Additions to Memorial '70 complete the story of survivors and teammates

  • Members of the early 1970s Wichita State football teams want to honor the people who carried on without their fallen teammates and friends.
  • A sculpture recognizes the survivors of the 1970 plane crash, and the names of the people who flew safely on the "Black plane" are an addition to the existing upright Memorial '70 sculpture.
  • The annual Memorial '70 observance takes place on Friday, Oct. 2, for the 50th anniversary of the crash.

The idea started in 2010, after Randy Phillips visited Randy Jackson in his hospital room. Talking with Jackson brought back memories of Wichita State University football and the events that brought them together.

The visit also highlighted lost memories from the 1970 plane crash in Colorado.

“I had just left Randy Jackson’s hospital room as he was passing away and realized, at that time, I couldn’t recall all the survivors’ names,” Phillips said. “I wanted to finish the whole story.”

The story, told for years by the Memorial ’70 monument near the 18th Street and Hillside entrance to campus, now feels complete. A new sculpture recognizes the survivors of the crash. The names of teammates who landed safely in Utah that day are a fitting addition to the existing upright Memorial ’70 monument.

“One of the main reasons we did what we did was so the future generations would know that there were survivors,” Phillips said, “and how their lives were impacted, especially since they lived when so many didn’t. Most, if not all, suffered greatly in silence.”

The desire to honor teammates by telling the story of the crash motivated Phillips, as it has so many connected to the crash on Oct. 2, 1970 near Silver Plume, Colorado. The Memorial ’70 monument honors the 31 people – 14 student-athletes, 14 staff and boosters, and three crew members – who died as a result. The team was headed to Utah State for a game the next day.

Jackson, who died in July 2010 of pancreatic cancer, was one of the nine survivors of the crash.

The story includes those who carried on without their teammates. They keep their memory alive by telling the story, visiting the crash site on Mount Trelease and helping each other heal through the survivor’s guilt and pain.

Memorial '70 monument to survivors James Kellerman
A monument lists the names of the eight members of the football team who survived the 1970 plane crash in Colorado. The sculpture, located at Memorial '70, is designed in the shape of an airplane fuselage, similar to the area of the plane through which survivors escaped the wreckage.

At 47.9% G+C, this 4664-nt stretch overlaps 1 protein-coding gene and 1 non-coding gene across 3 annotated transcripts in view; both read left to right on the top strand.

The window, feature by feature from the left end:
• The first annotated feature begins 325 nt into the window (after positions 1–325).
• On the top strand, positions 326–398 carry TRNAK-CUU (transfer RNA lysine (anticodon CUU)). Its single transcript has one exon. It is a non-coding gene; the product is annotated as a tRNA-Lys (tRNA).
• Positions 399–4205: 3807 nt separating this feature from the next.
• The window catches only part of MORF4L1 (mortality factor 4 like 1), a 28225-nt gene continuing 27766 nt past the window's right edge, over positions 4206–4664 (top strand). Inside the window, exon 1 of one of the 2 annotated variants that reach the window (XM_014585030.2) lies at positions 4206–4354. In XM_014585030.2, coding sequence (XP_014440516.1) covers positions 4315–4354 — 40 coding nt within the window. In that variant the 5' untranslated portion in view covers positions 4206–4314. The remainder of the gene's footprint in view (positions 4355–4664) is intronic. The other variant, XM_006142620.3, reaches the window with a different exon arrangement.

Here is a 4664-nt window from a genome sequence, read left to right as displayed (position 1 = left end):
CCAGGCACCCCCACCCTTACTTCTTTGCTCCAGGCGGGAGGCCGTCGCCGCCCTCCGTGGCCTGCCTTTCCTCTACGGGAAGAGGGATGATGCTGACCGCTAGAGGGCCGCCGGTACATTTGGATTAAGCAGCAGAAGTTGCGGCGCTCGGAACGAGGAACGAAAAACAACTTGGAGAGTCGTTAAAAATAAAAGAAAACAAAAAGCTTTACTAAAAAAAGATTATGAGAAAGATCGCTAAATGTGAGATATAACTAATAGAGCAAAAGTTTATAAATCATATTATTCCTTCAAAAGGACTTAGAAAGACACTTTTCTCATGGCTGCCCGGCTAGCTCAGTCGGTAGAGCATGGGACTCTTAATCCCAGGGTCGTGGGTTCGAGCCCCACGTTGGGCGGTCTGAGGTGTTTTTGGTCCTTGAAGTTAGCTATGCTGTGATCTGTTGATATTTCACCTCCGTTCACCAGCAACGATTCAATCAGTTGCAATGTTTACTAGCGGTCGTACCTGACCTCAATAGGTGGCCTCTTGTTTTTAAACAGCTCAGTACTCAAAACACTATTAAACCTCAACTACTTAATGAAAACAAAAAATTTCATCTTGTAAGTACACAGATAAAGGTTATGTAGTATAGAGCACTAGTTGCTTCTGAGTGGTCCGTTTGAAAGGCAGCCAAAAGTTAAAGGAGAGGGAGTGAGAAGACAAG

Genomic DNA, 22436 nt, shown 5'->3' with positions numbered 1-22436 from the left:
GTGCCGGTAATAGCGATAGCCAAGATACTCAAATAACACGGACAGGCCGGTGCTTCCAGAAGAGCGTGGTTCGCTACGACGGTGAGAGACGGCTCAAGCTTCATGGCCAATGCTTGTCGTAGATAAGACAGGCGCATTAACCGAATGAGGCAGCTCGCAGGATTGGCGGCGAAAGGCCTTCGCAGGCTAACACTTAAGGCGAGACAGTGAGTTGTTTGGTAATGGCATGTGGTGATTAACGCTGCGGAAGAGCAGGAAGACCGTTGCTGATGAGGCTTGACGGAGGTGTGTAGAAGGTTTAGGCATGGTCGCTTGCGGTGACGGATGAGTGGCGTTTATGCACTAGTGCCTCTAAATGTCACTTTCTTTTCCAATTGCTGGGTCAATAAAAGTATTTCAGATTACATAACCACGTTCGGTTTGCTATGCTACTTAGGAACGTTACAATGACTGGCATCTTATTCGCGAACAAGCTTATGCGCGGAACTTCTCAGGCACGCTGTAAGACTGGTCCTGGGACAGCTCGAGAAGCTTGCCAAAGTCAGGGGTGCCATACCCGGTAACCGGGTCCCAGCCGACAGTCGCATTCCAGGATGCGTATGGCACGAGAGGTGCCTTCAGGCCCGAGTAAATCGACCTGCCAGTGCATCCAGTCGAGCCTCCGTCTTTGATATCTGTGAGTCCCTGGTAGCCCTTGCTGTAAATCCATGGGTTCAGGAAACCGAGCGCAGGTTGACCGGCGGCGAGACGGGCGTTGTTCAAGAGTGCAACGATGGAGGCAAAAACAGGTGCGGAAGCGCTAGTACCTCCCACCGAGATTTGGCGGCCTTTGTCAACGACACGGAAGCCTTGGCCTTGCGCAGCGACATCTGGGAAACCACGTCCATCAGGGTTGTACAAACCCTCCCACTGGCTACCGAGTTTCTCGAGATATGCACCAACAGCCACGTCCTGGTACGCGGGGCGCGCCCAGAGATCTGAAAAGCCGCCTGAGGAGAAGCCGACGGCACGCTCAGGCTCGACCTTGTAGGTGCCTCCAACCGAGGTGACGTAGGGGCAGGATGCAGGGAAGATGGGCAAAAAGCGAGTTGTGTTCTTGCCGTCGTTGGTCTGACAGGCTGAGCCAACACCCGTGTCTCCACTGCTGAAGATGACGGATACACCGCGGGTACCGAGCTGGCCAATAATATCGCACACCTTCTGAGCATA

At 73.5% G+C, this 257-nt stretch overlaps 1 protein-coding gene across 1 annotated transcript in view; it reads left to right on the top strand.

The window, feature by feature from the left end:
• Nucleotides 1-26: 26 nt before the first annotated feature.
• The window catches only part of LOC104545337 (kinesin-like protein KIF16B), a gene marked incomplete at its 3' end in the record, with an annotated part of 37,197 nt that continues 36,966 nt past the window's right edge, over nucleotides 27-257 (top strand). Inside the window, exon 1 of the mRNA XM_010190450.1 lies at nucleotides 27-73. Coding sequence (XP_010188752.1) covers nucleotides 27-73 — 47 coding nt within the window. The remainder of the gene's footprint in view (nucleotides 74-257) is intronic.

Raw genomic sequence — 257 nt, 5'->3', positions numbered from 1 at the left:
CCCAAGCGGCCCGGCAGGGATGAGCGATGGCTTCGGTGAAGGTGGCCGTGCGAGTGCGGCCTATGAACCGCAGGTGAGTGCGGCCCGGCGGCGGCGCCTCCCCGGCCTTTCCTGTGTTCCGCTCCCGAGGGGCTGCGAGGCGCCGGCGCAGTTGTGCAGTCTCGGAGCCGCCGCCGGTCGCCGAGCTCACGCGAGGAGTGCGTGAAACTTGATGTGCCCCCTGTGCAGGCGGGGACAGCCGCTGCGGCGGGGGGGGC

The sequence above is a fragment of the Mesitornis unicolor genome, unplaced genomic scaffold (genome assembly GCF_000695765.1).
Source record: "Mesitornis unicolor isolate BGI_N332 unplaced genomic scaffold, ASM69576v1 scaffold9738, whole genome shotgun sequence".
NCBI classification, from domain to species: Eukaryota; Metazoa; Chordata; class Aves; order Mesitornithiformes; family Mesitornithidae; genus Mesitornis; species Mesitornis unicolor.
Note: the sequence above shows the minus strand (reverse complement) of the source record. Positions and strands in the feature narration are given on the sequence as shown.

Phillips and Bill Moore, a freshman on the 1970 team, started a fund-raising drive to add to the Memorial ’70 monument. Phillips transferred to Wichita State in 1971 to play quarterback and help the program rebuild.

“Randy came to me and said we ought to be doing something for these guys,” Moore said. “It’s important that we recognize (the survivors), particularly, because it’s been tough on them.”

Funded by around $25,000 in private donations, the additions recognize the burdens carried by the survivors and their teammates.

The new monument is designed in the shape of the fuselage near the wing, the area of the plane that broke open and allowed room for some people to escape. The monument features the names of the eight Shockers who survived the crash of the "Gold plane" (a pilot also survived).

The names of the members of the team who flew on the "Black plane" complete the upright monument that signifies the plane that landed safely in Logan, Utah.

“This is simple, and it tells the story,” Moore said.

The monument that lists the 31 names of those who died is unchanged. Moore contacted many of the families of the deceased to make sure they approved of the additions.

“We really wanted to be respectful of what this is about,” Phillips said.

Phillips, a partner at the Wichita architectural firm of Spangenberg Phillips Tice, designed the sculpture that features the survivors, with help from graphic designer Jason Ridder. Phillips and Moore worked with Ann Marie Siegwarth, director of development for the WSU Foundation, on the approval and details of installation. Updated landscaping around Memorial ’70 is also part of the new look.

“It’s been a great team effort,” Phillips said. “The university has been a wonderful partner to us, and much of that support is the direct result of Ann Marie Siegwarth’s unfailing support and promise to keep this a simple team effort.”

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